SOCCER

Kelyn Rowe proves you can still come home

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Ahead of the 2021 season, the Seattle Sounders signed Kelyn Rowe to a one-year contract on a contract worth about half of what he had done the previous season. At 29, it looked like the move was, at worst, one last ride for Rowe with the chance to finally play in front of his family and friends. At best, well, Kelyn Rowe would have the opportunity to make himself indispensable to Brian Schmetzer on one of the league’s top teams and maybe lift a trophy or two. Some 18 months later, Rowe is playing some of the best football of his career, playing every game but one possible and winning his first professional trophy as the Sounders became the first MLS side to win the Champions League. CONCACAF.

Rowe, who joined the New England Revolution as a prospect from UCLA in 2012, had become something of a journeyman after leaving his first professional club after the 2018 season. He spent time with Sporting Kansas City and the Real Salt Lake, playing games with the first and second teams of both organizations, before eventually returning to New England for the 2020 season. Rowe had struggled at times in recent seasons to find a consistent spot on the pitch, after picking up a few injuries and dropping off a bit in terms of attacking output after initially entering the league as a creative attacking midfielder. In Seattle, however, he put all that behind him.

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While Rowe is far from a perfect player, and some might say he’s not even in the Sounders’ ideal starting XI, his place as the 12th man is indisputable. Since joining Seattle, Rowe’s greatest quality, perhaps his superpower, has been his availability. In 2021 he appeared in every game the Sounders played, and in 2022 the only game he did not appear in was the 2-0 loss just days after playing a key role in the victory at home against Pumas UNAM in the CCL final when he replaced Nouhou through injury after just 11 minutes. However, Rowe does not receive an item for his mere participation. In his 59 appearances in all competitions, he may not have necessarily pushed the team ceiling higher, but he absolutely lifted the ground.

In the three seasons before returning home, Rowe had average Fotmob ratings of 6.54 (2018), 6.24 (2019), and 6.43 (2020). Then in 2021, he jumped to an average of 6.92 in his MLS appearances while setting a career high for appearances, and lifted his performance to an average rating of 7.0 in all competitions in 2022. He achieved this while playing all over the pitch, with more than a third of his minutes either as left-back or left-back. Given the quality and importance of full-backs in the Sounders system, it is impressive and significant that Rowe has made himself the main replacement for Alex Roldan at right-back, and put himself in contention for the position. first-choice left-back while making changes reliably throughout the season. Midfielder.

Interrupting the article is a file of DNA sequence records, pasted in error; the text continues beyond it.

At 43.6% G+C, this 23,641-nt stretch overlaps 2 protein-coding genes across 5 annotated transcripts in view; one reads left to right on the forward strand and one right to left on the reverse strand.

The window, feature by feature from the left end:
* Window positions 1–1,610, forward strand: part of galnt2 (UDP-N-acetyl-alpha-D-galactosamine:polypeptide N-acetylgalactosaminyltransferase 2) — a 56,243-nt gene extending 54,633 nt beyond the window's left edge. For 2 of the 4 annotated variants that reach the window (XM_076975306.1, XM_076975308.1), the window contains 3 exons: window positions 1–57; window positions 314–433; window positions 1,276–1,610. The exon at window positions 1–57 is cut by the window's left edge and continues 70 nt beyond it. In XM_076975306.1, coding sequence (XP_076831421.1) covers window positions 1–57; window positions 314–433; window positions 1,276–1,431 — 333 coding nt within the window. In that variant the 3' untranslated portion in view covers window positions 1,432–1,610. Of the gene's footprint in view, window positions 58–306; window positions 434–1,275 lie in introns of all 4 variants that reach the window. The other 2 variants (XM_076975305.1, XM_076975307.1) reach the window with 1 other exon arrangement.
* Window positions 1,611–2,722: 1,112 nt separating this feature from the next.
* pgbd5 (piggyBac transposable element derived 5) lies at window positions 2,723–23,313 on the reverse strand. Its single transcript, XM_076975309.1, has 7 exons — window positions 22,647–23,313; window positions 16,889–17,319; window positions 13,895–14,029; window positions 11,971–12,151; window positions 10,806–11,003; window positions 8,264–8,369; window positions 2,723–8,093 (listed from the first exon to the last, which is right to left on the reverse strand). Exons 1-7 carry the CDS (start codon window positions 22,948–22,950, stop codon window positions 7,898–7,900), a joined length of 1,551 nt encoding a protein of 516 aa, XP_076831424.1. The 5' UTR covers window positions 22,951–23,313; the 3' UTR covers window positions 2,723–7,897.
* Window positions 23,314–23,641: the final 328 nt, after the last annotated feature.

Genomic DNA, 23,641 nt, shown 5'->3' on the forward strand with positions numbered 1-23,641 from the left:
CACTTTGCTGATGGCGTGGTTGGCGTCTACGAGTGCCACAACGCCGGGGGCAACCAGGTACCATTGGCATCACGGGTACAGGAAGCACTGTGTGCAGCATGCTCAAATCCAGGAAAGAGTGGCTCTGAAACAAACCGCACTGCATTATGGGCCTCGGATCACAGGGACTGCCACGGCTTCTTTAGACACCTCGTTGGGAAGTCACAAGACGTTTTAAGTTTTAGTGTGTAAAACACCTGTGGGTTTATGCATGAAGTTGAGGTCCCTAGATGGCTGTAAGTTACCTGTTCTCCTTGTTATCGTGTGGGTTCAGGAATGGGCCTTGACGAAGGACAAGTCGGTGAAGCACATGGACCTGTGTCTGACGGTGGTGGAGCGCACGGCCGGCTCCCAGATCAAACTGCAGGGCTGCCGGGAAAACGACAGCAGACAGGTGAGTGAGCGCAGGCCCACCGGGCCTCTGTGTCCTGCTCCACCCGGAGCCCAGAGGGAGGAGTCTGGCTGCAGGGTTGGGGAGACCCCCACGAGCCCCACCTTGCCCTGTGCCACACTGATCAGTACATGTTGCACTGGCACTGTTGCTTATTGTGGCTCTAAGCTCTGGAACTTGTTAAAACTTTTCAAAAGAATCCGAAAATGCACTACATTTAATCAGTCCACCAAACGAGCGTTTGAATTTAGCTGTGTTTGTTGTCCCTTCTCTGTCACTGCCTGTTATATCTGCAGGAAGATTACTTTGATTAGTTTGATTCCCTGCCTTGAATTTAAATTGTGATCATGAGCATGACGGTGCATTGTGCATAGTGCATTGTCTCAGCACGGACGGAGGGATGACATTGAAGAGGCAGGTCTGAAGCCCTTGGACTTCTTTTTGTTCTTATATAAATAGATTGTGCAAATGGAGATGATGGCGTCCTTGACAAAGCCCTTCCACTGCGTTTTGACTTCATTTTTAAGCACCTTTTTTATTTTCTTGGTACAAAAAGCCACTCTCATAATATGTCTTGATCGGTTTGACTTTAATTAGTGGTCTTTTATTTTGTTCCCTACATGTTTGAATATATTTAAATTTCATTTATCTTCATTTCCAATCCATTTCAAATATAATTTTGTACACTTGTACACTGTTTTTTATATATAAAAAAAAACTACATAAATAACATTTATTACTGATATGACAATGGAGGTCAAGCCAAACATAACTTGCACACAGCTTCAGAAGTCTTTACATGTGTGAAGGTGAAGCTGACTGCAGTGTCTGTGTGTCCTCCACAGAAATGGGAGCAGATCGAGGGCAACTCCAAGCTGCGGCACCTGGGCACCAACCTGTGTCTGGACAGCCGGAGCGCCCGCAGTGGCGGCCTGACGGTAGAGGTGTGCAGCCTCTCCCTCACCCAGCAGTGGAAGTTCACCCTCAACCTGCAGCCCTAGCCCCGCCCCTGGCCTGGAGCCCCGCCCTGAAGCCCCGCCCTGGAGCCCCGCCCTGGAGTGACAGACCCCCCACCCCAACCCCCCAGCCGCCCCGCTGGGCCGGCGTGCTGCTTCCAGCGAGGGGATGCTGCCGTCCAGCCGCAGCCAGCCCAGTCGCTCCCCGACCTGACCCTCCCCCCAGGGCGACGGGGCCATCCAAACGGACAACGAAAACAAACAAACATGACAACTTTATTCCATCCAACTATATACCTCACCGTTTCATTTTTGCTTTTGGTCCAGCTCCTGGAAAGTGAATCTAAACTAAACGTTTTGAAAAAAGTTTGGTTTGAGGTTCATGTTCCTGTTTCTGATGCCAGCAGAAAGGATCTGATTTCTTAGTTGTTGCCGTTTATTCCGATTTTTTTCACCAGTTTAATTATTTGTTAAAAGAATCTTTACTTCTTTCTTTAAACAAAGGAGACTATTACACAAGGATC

It’s not just that he soaked up minutes or put in a good shift, though. In the league, Rowe leads the team with 1.8 successful dribbles per 90 minutes, is tied at three for second place with 1.2 successful tackles/90, and is in the top 6 in steals/90, clearances/ 90, overall Fotmob rating. He hasn’t found himself on the scoresheet too much this season – his two secondary assists against Vancouver were his first league goals to accompany an assist in the Open Cup and a goal against Motagua in the CCL – but his passing has still helped create dangerous moments and offensive opportunities. According to FBRef, in MLS, Rowe has the fifth-most progressive pass/90 for the Sounders, the seventh-most successful cross from the 18-yard box/90 and the eighth-most successful pass from the final third/90. Those numbers are consistently at least double Nouhou’s numbers, providing a much more balanced and complementary piece for Alex Roldan on the other side of the LB spot when the Sounders are in possession.

All that to say, Rowe has been more than a feel-good story in Seattle. He’s ours, and we’re his, and coming home seems like he’s unlocked the best version of himself on the pitch. More than that, though, he just might be the player who unlocks Seattle’s best as well.

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